Wednesday, September 12, 2007

9/11 fatigue

I was directed to a baseball blog through an Adsense click. I was attracted to it by its title, Born Into It, because I wanted to read a Red Sox blog by someone who had been born a Sox fan rather than one from that new crowd of Sox "fans" who bought their caps in 2004. The latter type are starting to become the most annoying thing about baseball. They show up in every town, know nothing about baseball but pretend to know everything, and get trashed at every game.

Anyway, my morning was changed by this blog because of a post about 9/11. I don't know why I read it, but I did, and I couldn't help but respond to this comment:
I read an article today about something called “9/11 fatigue,” about how the general public is getting “tired” of being reminded about what happened six years ago, and the commemorations of that day are getting “excessive, even annoying.”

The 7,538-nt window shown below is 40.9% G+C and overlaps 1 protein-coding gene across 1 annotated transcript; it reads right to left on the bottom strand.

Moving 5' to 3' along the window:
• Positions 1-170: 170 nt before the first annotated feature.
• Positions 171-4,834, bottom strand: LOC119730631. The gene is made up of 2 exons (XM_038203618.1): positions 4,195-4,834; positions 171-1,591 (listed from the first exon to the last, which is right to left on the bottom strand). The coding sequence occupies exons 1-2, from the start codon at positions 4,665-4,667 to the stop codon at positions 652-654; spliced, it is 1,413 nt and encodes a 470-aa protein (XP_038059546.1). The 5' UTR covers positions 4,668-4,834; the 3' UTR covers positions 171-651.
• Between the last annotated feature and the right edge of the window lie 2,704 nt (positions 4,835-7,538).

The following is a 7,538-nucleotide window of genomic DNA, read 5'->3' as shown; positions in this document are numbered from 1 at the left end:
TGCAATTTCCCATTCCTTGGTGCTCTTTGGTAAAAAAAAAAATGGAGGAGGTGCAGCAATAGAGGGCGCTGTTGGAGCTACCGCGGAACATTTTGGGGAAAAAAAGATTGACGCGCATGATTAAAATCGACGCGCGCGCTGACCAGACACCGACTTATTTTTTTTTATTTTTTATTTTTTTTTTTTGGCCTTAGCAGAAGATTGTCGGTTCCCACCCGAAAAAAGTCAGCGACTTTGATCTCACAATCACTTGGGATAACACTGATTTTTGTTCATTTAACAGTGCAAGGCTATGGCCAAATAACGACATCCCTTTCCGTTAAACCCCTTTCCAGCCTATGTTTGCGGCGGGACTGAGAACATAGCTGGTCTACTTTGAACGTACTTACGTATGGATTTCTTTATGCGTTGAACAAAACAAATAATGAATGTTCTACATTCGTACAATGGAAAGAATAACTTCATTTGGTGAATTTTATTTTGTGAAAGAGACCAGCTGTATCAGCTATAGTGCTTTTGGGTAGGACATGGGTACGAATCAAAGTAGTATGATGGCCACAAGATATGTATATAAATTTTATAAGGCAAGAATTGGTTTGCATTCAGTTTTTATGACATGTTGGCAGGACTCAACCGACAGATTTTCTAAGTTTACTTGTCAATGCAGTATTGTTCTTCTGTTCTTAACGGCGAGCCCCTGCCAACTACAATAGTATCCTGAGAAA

I don’t know any people who really feel that way (although I read the occasional letter to the editor from someone so totally clueless echoing those sentiments), but if there was ever any widespread thinking along those lines, those people either need their heads examined, or a refresher course on exactly what happened on September 11, 2001.
Here is what I wrote:

Count me as one who has "9/11 fatigue."

Now, you can get all irate and call me a traitor or whatever name you choose to call me without even hearing what I have to say, as so many blind patriots do, or you can read the rest of this comment and try to understand it, which may help you understand why 9/11 fatigue exists.

It isn't that people are wanting to forget, as you claim. It's the fact that the day has been cheapened with faux sentiment, with the sale of gaudy 9/11 merchandise and people making a profit off it, with cheesy graphics and music on news broadcasts, and with excessive talking about it like it was the worst thing in the world to ever happen.